The 'Newhaven Stone', off Main Street, taken 6 years ago
A curious tablet bearing the date 1588 and showing a ship flying the Saltire above the inscription "In the Neam of God". Below is a motto, which has been translated as "Valour, guided by the stars, can traverse both land and sea".
Its origin is obscure. It was removed from a local cottage in the village, demolished in 1914, and after several moves now adorns a wall of modern housing in Auchinleck Court on the south side of Main Street.
There is a local tradition (for which there is no convincing evidence) that Newhaven fishermen helped defeat the famous Spanish Armada launched against Elizabeth I's England. This might be connected with the belief that the original inhabitants were persecuted refugees from Philip II's Spanish Netherlands, which would have given them good reason to become involved in the fight.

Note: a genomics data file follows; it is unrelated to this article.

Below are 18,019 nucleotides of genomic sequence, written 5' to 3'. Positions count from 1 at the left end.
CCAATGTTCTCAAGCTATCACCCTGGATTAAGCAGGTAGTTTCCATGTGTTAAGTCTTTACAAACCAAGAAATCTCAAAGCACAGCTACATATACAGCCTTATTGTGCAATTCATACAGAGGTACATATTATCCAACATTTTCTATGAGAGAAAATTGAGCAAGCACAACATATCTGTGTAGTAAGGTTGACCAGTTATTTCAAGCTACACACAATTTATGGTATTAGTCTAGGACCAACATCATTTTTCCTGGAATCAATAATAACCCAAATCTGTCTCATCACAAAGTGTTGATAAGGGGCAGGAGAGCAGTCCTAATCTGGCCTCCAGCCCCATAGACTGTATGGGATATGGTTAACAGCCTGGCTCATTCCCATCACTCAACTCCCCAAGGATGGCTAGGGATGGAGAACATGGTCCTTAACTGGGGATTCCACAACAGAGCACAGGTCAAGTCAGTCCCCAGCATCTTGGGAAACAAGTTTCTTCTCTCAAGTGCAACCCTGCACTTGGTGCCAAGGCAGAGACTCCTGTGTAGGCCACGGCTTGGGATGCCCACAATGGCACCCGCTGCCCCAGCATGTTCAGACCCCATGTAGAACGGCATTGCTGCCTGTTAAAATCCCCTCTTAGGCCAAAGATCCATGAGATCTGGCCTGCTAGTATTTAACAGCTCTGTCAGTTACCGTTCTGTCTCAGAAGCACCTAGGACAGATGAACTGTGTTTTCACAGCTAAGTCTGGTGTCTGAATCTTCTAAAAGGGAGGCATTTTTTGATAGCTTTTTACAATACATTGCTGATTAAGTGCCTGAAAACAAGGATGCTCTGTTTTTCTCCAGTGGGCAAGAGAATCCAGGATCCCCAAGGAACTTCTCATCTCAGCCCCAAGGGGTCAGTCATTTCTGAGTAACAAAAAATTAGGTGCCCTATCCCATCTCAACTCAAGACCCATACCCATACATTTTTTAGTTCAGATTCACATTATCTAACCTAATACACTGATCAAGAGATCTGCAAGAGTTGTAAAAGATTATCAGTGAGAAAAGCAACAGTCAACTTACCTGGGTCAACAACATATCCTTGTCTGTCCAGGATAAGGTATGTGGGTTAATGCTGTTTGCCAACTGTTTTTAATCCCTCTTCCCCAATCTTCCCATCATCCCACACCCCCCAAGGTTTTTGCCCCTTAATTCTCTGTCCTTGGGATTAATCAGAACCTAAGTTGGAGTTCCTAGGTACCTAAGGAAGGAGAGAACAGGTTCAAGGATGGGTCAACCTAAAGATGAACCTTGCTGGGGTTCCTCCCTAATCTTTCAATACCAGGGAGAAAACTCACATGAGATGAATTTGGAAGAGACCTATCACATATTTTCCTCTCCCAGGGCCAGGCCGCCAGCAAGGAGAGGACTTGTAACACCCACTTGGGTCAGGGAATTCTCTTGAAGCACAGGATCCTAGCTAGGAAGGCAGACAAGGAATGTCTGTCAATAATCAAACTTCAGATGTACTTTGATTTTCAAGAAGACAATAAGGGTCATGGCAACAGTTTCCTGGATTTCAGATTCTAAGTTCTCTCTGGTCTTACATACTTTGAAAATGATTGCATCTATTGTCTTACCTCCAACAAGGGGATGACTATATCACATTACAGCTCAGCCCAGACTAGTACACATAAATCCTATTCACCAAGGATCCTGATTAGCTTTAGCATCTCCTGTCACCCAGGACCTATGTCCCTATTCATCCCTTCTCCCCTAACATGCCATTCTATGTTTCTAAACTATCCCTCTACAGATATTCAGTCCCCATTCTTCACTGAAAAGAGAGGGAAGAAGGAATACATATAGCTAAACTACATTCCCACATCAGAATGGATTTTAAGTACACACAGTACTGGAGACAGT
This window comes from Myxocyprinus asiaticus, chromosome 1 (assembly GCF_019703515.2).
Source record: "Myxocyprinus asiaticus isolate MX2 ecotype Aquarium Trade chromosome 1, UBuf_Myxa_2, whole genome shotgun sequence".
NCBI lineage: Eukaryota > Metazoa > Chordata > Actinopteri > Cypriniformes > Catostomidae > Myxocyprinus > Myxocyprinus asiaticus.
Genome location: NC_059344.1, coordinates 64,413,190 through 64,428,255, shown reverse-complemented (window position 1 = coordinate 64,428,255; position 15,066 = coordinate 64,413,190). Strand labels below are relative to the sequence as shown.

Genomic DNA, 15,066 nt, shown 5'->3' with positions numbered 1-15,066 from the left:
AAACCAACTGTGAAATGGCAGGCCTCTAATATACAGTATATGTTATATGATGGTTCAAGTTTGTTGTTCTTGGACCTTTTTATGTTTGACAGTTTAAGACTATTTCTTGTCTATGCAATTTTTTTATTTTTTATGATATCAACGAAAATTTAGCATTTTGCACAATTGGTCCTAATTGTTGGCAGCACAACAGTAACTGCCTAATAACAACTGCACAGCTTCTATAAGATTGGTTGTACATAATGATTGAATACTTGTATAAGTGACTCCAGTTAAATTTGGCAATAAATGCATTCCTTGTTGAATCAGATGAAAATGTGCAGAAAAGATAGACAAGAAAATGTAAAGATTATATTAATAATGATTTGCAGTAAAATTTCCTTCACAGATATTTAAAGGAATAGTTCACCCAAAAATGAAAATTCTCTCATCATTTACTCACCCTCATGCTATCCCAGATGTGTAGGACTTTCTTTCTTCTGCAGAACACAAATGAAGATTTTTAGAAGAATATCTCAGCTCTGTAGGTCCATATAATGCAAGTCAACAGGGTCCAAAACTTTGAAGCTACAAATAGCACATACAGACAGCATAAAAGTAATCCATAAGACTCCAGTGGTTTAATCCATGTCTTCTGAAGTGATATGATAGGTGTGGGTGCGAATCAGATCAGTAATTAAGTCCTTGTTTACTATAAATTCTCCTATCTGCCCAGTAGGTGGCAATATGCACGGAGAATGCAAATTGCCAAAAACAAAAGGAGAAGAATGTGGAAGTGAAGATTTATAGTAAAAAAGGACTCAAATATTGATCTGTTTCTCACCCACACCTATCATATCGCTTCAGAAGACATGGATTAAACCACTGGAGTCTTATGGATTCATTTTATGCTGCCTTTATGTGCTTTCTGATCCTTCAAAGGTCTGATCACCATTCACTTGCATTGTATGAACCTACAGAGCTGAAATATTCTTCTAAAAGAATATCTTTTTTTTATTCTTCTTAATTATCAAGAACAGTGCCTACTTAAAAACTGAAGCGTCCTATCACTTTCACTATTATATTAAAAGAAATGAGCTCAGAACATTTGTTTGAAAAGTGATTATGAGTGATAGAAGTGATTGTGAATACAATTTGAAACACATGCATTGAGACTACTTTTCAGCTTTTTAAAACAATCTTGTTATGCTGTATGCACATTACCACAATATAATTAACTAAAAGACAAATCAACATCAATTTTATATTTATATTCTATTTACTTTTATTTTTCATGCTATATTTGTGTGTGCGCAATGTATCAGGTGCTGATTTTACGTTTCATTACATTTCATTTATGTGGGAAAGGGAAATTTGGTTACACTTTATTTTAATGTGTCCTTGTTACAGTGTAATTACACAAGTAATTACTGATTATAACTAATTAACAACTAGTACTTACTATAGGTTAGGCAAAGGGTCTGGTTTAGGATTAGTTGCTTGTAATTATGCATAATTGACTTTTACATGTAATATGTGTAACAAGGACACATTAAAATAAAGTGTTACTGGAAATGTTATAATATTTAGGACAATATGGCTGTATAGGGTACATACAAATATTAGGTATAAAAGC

On the other hand, it may commemorate the fact that several armada ships were wrecked off the Scottish coast in storms, having attempted to circumnavigate Scotland (for which there is good evidence) to escape the enemy fleet.
A more prosaic explanation is that it came originally from Trinity Mains Farm, a vanished farmhouse in the vicinity which belonged to the charitable foundation for seamen, Trinity House Leith. The conjecture is based on the likeness of the arms with those of Trinity House (though that does not explain the date which may be a mere coincidence, being that of the year the farm was built rather than the year of the Armada).